THIS may be the last post I write on the computer in the Hudson Digital Television Studio.
I’m very sad, in a sort of internalized way, about all this. So maybe I should externalize a bit for my health. I wasn’t ever particularly close to Jim Hudson, least not as much as some video-hungry corporate American students, or the other faculty, but we had a friendly acquaintance and hung out a few times off school grounds. I was working on a final final final project just now down the hall when it struck me, something he said to the effect that I’d never really learn anything important in this school, or from him. That the best classroom was the real world, the industry, the machines of life, and that any advice anybody gives you can’t prepare you for the hard knocks. It was probably the most important thing I’ve ever learned, at least from him. Another reason I respected Jim so much (aside from the fact that he wanted you to call him by his first name, as many of the teachers here do) was that he told me my work was shit. He told me my work was shit respectfully, like a colleague would, and said that he knew I could do better. He also always had a general disdain for the way administrations, bureaucrats and systems never worked, and would readily tel you how he felt about the impractical, opportunistic edifice that was GAA. I miss him.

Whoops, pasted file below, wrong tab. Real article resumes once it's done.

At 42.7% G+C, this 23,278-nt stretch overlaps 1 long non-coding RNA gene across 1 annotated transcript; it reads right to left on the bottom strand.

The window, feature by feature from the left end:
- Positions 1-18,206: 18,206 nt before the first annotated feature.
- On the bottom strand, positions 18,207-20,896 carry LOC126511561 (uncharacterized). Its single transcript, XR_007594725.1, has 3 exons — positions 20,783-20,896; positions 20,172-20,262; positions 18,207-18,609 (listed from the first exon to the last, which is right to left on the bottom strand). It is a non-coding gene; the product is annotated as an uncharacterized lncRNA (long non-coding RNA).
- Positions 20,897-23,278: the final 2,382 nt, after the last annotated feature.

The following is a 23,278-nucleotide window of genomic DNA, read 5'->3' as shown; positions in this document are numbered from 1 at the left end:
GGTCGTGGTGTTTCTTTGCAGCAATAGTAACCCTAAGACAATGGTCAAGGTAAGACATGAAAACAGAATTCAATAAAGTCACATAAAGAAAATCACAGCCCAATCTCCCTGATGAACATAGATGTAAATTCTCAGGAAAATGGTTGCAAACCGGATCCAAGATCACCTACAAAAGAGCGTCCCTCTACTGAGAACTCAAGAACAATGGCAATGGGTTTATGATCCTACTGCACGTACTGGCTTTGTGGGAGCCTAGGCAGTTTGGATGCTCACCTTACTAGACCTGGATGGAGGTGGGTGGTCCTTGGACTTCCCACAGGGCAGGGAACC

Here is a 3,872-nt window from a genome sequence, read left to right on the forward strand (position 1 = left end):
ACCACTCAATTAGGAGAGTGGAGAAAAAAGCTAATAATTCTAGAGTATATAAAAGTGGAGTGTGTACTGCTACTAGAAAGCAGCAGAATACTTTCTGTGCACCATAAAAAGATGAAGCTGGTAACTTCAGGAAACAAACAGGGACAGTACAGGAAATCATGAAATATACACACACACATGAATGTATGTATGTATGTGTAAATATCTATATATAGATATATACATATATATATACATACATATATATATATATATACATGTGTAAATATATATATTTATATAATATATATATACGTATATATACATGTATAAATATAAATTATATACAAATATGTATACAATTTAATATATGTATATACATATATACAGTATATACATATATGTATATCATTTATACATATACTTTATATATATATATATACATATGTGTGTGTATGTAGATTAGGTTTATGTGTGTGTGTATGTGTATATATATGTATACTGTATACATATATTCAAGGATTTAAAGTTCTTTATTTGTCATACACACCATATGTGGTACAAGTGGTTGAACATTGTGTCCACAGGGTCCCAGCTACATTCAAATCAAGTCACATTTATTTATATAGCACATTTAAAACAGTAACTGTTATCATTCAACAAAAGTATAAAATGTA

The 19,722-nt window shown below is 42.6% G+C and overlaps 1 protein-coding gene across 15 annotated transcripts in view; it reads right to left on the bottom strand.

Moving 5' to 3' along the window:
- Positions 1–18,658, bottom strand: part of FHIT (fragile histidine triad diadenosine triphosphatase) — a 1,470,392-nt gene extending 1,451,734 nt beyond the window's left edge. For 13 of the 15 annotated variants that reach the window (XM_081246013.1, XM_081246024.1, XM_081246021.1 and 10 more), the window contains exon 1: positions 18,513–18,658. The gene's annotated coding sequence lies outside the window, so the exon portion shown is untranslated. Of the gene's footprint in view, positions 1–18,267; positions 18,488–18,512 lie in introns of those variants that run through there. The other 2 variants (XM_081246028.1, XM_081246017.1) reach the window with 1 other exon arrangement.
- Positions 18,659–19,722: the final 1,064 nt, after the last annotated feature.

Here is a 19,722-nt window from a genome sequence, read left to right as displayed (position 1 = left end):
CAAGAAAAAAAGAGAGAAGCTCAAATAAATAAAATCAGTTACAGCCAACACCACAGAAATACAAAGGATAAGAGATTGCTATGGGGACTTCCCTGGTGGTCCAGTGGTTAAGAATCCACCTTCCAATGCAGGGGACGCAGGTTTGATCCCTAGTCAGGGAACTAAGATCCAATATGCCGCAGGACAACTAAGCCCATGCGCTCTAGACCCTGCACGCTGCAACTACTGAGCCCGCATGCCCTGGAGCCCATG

And now I’m looking at the TV studio named in his honor, (though I’m sure the tour guides claim that the ‘H’D stands for High Def), and I’m thinking about the many times this place has changed. And the many ways I’ve changed. I’ve got some very fond memories of this room alone. Some very fond memories. Some that can’t be told here lest a future employer or perhaps GAA faculty see it. Well, I’ll always remember.
And even if I don’t, I’m looking at it NOW. And that’s perhaps good enough.